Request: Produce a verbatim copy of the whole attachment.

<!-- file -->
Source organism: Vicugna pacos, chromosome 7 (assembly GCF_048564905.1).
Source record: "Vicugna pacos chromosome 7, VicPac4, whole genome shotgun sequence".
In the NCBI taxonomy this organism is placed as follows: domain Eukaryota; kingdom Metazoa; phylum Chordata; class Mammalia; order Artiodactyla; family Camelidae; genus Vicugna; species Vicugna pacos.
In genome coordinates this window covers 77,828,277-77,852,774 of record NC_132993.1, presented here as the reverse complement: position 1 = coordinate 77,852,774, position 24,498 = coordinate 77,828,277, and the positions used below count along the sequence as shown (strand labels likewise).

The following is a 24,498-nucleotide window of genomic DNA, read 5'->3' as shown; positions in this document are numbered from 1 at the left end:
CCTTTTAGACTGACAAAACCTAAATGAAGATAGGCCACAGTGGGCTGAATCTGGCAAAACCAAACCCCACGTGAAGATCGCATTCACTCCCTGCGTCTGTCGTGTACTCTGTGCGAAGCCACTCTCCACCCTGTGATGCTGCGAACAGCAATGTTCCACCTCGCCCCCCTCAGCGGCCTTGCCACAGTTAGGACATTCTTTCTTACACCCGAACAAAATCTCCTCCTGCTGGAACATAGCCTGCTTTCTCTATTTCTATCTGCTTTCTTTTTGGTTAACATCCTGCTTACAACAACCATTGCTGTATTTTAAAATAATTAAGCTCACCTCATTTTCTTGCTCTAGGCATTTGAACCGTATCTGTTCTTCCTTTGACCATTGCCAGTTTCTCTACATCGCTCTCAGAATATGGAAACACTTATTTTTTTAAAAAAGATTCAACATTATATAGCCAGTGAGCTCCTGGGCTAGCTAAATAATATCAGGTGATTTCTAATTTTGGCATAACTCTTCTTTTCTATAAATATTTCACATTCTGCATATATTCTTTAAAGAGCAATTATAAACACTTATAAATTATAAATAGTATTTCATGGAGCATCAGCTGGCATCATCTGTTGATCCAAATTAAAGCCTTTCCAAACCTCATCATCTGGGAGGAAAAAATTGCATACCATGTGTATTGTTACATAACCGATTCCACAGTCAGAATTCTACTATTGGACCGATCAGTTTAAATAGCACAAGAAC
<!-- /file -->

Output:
Source organism: Vicugna pacos, chromosome 7 (assembly GCF_048564905.1).
Source record: "Vicugna pacos chromosome 7, VicPac4, whole genome shotgun sequence".
In the NCBI taxonomy this organism is placed as follows: domain Eukaryota; kingdom Metazoa; phylum Chordata; class Mammalia; order Artiodactyla; family Camelidae; genus Vicugna; species Vicugna pacos.
In genome coordinates this window covers 77,828,277-77,852,774 of record NC_132993.1, presented here as the reverse complement: position 1 = coordinate 77,852,774, position 24,498 = coordinate 77,828,277, and the positions used below count along the sequence as shown (strand labels likewise).

The following is a 24,498-nucleotide window of genomic DNA, read 5'->3' as shown; positions in this document are numbered from 1 at the left end:
CCTTTTAGACTGACAAAACCTAAATGAAGATAGGCCACAGTGGGCTGAATCTGGCAAAACCAAACCCCACGTGAAGATCGCATTCACTCCCTGCGTCTGTCGTGTACTCTGTGCGAAGCCACTCTCCACCCTGTGATGCTGCGAACAGCAATGTTCCACCTCGCCCCCCTCAGCGGCCTTGCCACAGTTAGGACATTCTTTCTTACACCCGAACAAAATCTCCTCCTGCTGGAACATAGCCTGCTTTCTCTATTTCTATCTGCTTTCTTTTTGGTTAACATCCTGCTTACAACAACCATTGCTGTATTTTAAAATAATTAAGCTCACCTCATTTTCTTGCTCTAGGCATTTGAACCGTATCTGTTCTTCCTTTGACCATTGCCAGTTTCTCTACATCGCTCTCAGAATATGGAAACACTTATTTTTTTAAAAAAGATTCAACATTATATAGCCAGTGAGCTCCTGGGCTAGCTAAATAATATCAGGTGATTTCTAATTTTGGCATAACTCTTCTTTTCTATAAATATTTCACATTCTGCATATATTCTTTAAAGAGCAATTATAAACACTTATAAATTATAAATAGTATTTCATGGAGCATCAGCTGGCATCATCTGTTGATCCAAATTAAAGCCTTTCCAAACCTCATCATCTGGGAGGAAAAAATTGCATACCATGTGTATTGTTACATAACCGATTCCACAGTCAGAATTCTACTATTGGACCGATCAGTTTAAATAGCACAAGAAC